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Debunking the 'downzoning' bogeyman

November 05, 2006|by TIM ROWLAND

Many property owners have doubtless heard the political campaign waged by large, rural landowners against Washington County Commissioner candidates who believe in meaningful zoning laws. The campaign contends that "downzoning" is crippling your property value.

However, there is only one thing you really need to know. Your home, lot or acreage in Washington County is much more valuable today because of zoning laws. And it will be much more valuable tomorrow because of the county's latest zoning law.

I have no problem with landowners arguing the case - and you can make it without apology - that government should not restrict land use.

But trying to scare local homeowners or farmers into thinking that their property has somehow been "devalued" because of zoning is dishonest.

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Truth be told, there are some owners of large parcels who may stand to lose a bit under the new zoning laws. But there aren't enough of these individuals to make much of a difference in an election. So a few have taken the tack of trying to excite those who own a home or a few acres in the country into thinking the county government is out to ruthlessly strip their property of its worth.

Just as wrong is their attack on Washington County Commissioner Jim Kercheval, the one commissioner who tried to float a meaningful system for compensating rural landowners, while at the same time steering growth into planned zones that are served by public utilities.

Because he voted for tighter zoning law, Kercheval has become the enemy - forget all his efforts to assist them, efforts that other commissioners didn't warm to.

Zoning, simply put, makes a county more attractive, more desirable and its property more valuable. But rambling subdivisions, built by a few landowners in improper places, can destroy that value for everyone else. As Kercheval says, "Real estate should always be a good investment; but that does not entitle people to big developments" that have an adverse effect on the county.

Property rights and property value are two decidedly different things, and they are often at odds. If any one can do any thing with any land, property ceases to be exclusive and value is lost.

If only 10 lots were available for sale in Washington County next year, they would be exponentially more valuable than if there were 10,000 lots available for sale. It's that simple.

So don't be sold on the snake oil that "downzoning" will "devalue" your property. Unless you own a whole lot of land - and even here there is an argument - the commissioners' new zoning laws will make your land more valuable.

An easy comparison and a good lesson, Kercheval says, are neighboring counties, where there are few zoning restrictions and property rights galore.

During the recent housing boom, one such county was swamped with new lots. People were buying as-yet unbuilt houses they never intended to live in, then selling them at a profit as soon as they were constructed.

But when the housing market cooled, this glut of developable lots sent the market crashing down - and fast.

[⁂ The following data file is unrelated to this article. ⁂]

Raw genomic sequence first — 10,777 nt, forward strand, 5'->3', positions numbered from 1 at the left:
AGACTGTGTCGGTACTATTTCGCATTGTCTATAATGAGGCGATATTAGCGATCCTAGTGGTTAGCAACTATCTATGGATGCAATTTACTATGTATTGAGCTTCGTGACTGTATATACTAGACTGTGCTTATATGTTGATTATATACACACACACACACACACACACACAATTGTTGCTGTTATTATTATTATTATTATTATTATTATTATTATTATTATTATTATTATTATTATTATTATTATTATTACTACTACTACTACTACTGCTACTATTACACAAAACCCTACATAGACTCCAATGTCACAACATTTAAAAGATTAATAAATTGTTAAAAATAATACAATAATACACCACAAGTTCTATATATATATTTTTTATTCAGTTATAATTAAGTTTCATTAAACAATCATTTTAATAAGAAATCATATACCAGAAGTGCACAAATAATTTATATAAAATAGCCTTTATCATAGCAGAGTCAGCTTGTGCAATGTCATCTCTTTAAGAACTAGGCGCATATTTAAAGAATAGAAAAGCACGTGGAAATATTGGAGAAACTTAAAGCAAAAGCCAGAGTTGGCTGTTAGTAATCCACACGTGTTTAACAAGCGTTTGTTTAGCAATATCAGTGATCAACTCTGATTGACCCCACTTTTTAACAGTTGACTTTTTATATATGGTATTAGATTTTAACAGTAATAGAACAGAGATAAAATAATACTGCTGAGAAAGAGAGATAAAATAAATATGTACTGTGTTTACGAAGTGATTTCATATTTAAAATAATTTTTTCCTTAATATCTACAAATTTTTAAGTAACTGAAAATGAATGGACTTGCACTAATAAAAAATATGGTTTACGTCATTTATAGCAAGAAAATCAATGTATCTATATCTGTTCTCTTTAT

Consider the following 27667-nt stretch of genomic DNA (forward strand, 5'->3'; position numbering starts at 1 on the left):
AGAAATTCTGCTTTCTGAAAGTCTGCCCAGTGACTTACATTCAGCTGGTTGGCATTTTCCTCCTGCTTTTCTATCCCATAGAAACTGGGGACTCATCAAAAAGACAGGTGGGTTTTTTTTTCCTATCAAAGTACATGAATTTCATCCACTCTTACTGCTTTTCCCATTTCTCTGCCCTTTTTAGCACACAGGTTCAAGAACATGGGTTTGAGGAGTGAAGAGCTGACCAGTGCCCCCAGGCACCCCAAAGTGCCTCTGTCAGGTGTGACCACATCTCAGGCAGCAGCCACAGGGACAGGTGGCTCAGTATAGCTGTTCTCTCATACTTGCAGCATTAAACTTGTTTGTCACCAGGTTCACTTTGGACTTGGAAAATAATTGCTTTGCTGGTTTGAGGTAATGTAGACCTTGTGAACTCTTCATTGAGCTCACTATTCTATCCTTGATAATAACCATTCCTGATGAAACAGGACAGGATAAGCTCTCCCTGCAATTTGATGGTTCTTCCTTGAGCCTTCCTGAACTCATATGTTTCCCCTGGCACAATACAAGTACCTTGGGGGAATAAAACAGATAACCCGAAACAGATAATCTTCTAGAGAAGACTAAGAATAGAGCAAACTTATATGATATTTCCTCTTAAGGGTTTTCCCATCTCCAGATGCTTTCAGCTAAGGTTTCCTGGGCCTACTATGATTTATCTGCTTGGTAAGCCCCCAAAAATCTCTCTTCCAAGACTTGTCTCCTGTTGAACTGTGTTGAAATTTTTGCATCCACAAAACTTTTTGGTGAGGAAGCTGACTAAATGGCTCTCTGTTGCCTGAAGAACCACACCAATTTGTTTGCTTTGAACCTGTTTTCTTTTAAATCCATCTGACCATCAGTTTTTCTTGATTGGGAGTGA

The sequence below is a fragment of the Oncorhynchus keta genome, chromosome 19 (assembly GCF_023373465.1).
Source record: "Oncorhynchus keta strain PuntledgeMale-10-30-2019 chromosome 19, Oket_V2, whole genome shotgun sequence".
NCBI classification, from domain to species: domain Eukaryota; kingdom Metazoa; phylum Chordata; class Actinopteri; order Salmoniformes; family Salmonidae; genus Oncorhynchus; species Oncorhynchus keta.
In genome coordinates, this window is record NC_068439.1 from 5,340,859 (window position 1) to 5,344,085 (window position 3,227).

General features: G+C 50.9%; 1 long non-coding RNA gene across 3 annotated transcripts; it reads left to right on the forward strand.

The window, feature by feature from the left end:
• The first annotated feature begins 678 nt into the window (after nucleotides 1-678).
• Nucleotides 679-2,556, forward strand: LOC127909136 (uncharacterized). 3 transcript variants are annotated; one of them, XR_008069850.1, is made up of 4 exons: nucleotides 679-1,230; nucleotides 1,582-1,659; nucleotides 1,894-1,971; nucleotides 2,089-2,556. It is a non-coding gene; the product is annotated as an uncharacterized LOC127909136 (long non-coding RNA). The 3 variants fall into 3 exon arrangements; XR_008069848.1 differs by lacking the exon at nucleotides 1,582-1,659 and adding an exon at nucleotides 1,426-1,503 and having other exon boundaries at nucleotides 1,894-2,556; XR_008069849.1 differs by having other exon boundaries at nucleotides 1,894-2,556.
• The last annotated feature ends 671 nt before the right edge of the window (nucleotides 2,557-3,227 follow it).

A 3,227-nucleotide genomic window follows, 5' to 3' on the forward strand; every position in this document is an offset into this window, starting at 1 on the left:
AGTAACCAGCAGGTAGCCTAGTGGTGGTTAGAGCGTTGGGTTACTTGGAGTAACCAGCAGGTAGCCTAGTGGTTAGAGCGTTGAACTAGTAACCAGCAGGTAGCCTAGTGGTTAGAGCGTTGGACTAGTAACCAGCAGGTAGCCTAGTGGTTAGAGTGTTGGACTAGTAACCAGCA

If people wish to discuss lost value, here is an opportunity.

All those lots, freely platted without zoning restrictions, "created a false market," Kercheval said. "Fortunately, our (Washington County) market is not anywhere near as flooded and we'll be able to rebound from the slump a lot more quickly."

So yes, counties with loose zoning have more property rights, but in this case, property owners have the right to sit around and wait for buyers who never materialize.

And be careful when people start talking about land values and "fairness." Two people may own 50 acres in Washington County. A sewer line happens to built past one parcel, but not the other. Its value skyrockets and the owner sells at great profit, while the other land's value remains static. Is this "fair?" And it was the taxpayers who paid for the sewer line, but the landowner who so greatly profited is unlikely to take his after-tax profit and offer to spread it among the people of the community as a way of saying thanks.

As Kercheval says, part of the land's value is in the land itself, and part of the value is in what the community has made it. Good schools, parks, water and sewer lines, interstate highways giving quick access to the cities - are all taxpayer funded improvements that directly benefit the property owner by increasing his property's value.

And now those property owners are concerned because they believe the county in some way is taking a small measure of this taxpayer-created value back?

And what of the handful of owners who want the right to cash in with big subdivisions? There is a finite amount of water, a finite amount of sewer capacity and a finite number of seats in the schools. Should a relative few be allowed to use all of these resources up for themselves?

A fear campaign has been waged, attempting to scare farmers and people who may wish to split off a couple of lots for their kids or to raise some quick cash.

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